A micro-supercapacitor can be integrated into a microcircuit chip for future IoT devices

If you’re wondering why it matters that researchers have created a novel energy inside a microcircuit chip with their newly developed efficient nanomaterial-based integrated energy storage, think about powering the Internet of Things (IoT).

Creating a miniaturized form of energy storage with high energy and power density opens up new possibilities for integrated mobile devices and paves the way for zero-power autonomous devices that are needed in the IoT world.

A team from VTT Technical Research Centre of Finland developed an extremely efficient small-size energy storage, or a micro-supercapacitor, which can be integrated directly inside a silicon microcircuit chip. The miniaturized energy storage relies on the new hybrid nanomaterial developed recently at VTT.

(Image Credit: VTT)
(Image Credit: VTT)

Supercapacitors resemble electrochemical batteries, but differ in the way they store energy. In contrast to mobile phones’ lithium ion batteries, which utilize chemical reactions to store energy, supercapacitors store mainly electrostatic energy that is bound at the interface between liquid and solid electrodes.

Supercapacitors are similar to batteries in that they have a variety of uses: from small electronic gadgets to the large energy storage needed in electric vehicles.

The energy and power density of a supercapacitor depends on the surface area and conductivity of the solid electrodes. The VTT researchers developed a hybrid nanomaterial electrode, which consists of porous silicon coated with a titanium nitride layer, just a few nanometers thick, by atomic layer deposition (ALD). This approach creates a large conductive surface in a small volume. The team also included ionic liquid in a micro channel formed in between two hybrid electrodes which resulted in extremely small and efficient energy storage.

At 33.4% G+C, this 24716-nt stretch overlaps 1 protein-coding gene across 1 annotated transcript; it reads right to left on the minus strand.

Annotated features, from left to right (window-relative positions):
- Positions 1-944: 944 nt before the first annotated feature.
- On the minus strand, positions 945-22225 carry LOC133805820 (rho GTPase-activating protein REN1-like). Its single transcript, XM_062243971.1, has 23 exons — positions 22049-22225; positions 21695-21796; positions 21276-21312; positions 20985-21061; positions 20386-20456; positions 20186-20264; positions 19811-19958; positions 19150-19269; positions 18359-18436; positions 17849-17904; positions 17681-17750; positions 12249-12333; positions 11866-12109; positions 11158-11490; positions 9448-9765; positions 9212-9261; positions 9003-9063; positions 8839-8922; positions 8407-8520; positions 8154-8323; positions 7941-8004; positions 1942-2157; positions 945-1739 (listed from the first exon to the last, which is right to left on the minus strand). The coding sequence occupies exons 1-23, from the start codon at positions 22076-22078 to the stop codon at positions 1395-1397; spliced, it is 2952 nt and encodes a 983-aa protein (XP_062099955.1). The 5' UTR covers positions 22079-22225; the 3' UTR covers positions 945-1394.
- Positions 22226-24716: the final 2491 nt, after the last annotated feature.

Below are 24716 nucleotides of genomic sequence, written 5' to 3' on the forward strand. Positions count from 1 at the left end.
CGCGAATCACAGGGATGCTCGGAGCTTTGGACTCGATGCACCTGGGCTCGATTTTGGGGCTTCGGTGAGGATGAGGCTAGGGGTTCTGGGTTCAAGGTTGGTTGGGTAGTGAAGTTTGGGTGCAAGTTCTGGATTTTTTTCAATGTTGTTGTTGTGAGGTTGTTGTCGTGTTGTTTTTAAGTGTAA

This marks the first time that a silicon based micro-supercapacitor can compete with the leading carbon and graphene based devices in power, energy and durability.

Micro-supercapacitors can be integrated directly with active microelectronic devices to store electrical energy generated by different thermal, light and vibration energy harvesters and to supply the electrical energy when needed. This is an important quality for autonomous sensor networks, wearable electronics and mobile electronics of the IoT.

The researchers then integrated the new nanomaterial micro-supercapacitor energy storage directly inside a silicon chip. Their demonstration of an  in-chip supercapacitor technology enabled energy storage up to 0.2 joule and power generation of 2 watts on a one square centimeter silicon chip.

At the same time, this method leaves the surface of the chip available for active integrated microcircuits and sensors.

The group is currently seeking a partner interested in commercializing the technique.

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